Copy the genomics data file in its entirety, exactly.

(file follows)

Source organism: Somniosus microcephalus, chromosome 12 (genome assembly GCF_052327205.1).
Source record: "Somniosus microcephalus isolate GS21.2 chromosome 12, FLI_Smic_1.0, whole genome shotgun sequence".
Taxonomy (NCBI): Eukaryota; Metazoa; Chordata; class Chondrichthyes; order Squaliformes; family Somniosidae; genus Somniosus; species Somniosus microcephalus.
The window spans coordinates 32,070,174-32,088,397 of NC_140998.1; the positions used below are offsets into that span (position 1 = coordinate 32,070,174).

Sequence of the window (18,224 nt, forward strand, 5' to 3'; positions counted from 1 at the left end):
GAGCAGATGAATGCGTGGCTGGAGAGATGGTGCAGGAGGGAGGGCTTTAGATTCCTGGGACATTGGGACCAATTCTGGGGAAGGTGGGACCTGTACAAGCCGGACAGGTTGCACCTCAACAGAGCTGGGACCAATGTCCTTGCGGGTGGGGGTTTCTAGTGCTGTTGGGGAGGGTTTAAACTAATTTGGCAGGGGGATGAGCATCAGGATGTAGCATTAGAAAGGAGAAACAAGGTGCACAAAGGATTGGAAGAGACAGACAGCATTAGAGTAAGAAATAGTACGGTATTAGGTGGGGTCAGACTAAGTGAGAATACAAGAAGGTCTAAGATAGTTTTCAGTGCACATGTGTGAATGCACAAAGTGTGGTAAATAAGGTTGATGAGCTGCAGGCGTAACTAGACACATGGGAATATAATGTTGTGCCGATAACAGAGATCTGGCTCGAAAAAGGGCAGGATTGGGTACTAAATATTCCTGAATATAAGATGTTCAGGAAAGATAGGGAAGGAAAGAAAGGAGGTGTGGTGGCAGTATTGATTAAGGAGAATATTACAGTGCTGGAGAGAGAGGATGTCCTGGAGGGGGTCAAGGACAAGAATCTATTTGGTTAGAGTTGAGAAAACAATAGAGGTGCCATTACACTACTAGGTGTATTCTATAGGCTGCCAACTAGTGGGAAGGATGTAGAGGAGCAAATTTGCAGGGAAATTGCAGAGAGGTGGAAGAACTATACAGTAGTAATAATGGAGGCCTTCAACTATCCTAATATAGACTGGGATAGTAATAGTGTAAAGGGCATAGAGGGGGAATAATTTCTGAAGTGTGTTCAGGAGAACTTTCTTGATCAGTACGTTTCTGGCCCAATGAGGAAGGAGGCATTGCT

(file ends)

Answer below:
Source organism: Somniosus microcephalus, chromosome 12 (genome assembly GCF_052327205.1).
Source record: "Somniosus microcephalus isolate GS21.2 chromosome 12, FLI_Smic_1.0, whole genome shotgun sequence".
Taxonomy (NCBI): Eukaryota; Metazoa; Chordata; class Chondrichthyes; order Squaliformes; family Somniosidae; genus Somniosus; species Somniosus microcephalus.
The window spans coordinates 32,070,174-32,088,397 of NC_140998.1; the positions used below are offsets into that span (position 1 = coordinate 32,070,174).

Sequence of the window (18,224 nt, forward strand, 5' to 3'; positions counted from 1 at the left end):
GAGCAGATGAATGCGTGGCTGGAGAGATGGTGCAGGAGGGAGGGCTTTAGATTCCTGGGACATTGGGACCAATTCTGGGGAAGGTGGGACCTGTACAAGCCGGACAGGTTGCACCTCAACAGAGCTGGGACCAATGTCCTTGCGGGTGGGGGTTTCTAGTGCTGTTGGGGAGGGTTTAAACTAATTTGGCAGGGGGATGAGCATCAGGATGTAGCATTAGAAAGGAGAAACAAGGTGCACAAAGGATTGGAAGAGACAGACAGCATTAGAGTAAGAAATAGTACGGTATTAGGTGGGGTCAGACTAAGTGAGAATACAAGAAGGTCTAAGATAGTTTTCAGTGCACATGTGTGAATGCACAAAGTGTGGTAAATAAGGTTGATGAGCTGCAGGCGTAACTAGACACATGGGAATATAATGTTGTGCCGATAACAGAGATCTGGCTCGAAAAAGGGCAGGATTGGGTACTAAATATTCCTGAATATAAGATGTTCAGGAAAGATAGGGAAGGAAAGAAAGGAGGTGTGGTGGCAGTATTGATTAAGGAGAATATTACAGTGCTGGAGAGAGAGGATGTCCTGGAGGGGGTCAAGGACAAGAATCTATTTGGTTAGAGTTGAGAAAACAATAGAGGTGCCATTACACTACTAGGTGTATTCTATAGGCTGCCAACTAGTGGGAAGGATGTAGAGGAGCAAATTTGCAGGGAAATTGCAGAGAGGTGGAAGAACTATACAGTAGTAATAATGGAGGCCTTCAACTATCCTAATATAGACTGGGATAGTAATAGTGTAAAGGGCATAGAGGGGGAATAATTTCTGAAGTGTGTTCAGGAGAACTTTCTTGATCAGTACGTTTCTGGCCCAATGAGGAAGGAGGCATTGCT